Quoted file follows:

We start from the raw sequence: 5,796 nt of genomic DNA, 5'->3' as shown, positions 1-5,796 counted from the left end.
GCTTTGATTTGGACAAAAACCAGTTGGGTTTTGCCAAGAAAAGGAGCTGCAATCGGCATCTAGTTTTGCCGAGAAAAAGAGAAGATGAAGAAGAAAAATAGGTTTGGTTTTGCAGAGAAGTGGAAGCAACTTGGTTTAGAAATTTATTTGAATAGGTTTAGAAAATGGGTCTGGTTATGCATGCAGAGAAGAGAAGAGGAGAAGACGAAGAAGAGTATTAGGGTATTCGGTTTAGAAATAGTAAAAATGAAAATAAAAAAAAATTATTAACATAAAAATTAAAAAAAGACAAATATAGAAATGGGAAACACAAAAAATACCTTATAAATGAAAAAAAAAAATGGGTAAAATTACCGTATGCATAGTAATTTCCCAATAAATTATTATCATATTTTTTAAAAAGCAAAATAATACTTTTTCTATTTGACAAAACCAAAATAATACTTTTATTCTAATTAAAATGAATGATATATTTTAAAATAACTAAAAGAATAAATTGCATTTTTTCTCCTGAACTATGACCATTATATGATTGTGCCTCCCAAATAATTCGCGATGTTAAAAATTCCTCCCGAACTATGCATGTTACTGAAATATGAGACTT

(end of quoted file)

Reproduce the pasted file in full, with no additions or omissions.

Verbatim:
We start from the raw sequence: 5,796 nt of genomic DNA, 5'->3' as shown, positions 1-5,796 counted from the left end.
GCTTTGATTTGGACAAAAACCAGTTGGGTTTTGCCAAGAAAAGGAGCTGCAATCGGCATCTAGTTTTGCCGAGAAAAAGAGAAGATGAAGAAGAAAAATAGGTTTGGTTTTGCAGAGAAGTGGAAGCAACTTGGTTTAGAAATTTATTTGAATAGGTTTAGAAAATGGGTCTGGTTATGCATGCAGAGAAGAGAAGAGGAGAAGACGAAGAAGAGTATTAGGGTATTCGGTTTAGAAATAGTAAAAATGAAAATAAAAAAAAATTATTAACATAAAAATTAAAAAAAGACAAATATAGAAATGGGAAACACAAAAAATACCTTATAAATGAAAAAAAAAAATGGGTAAAATTACCGTATGCATAGTAATTTCCCAATAAATTATTATCATATTTTTTAAAAAGCAAAATAATACTTTTTCTATTTGACAAAACCAAAATAATACTTTTATTCTAATTAAAATGAATGATATATTTTAAAATAACTAAAAGAATAAATTGCATTTTTTCTCCTGAACTATGACCATTATATGATTGTGCCTCCCAAATAATTCGCGATGTTAAAAATTCCTCCCGAACTATGCATGTTACTGAAATATGAGACTT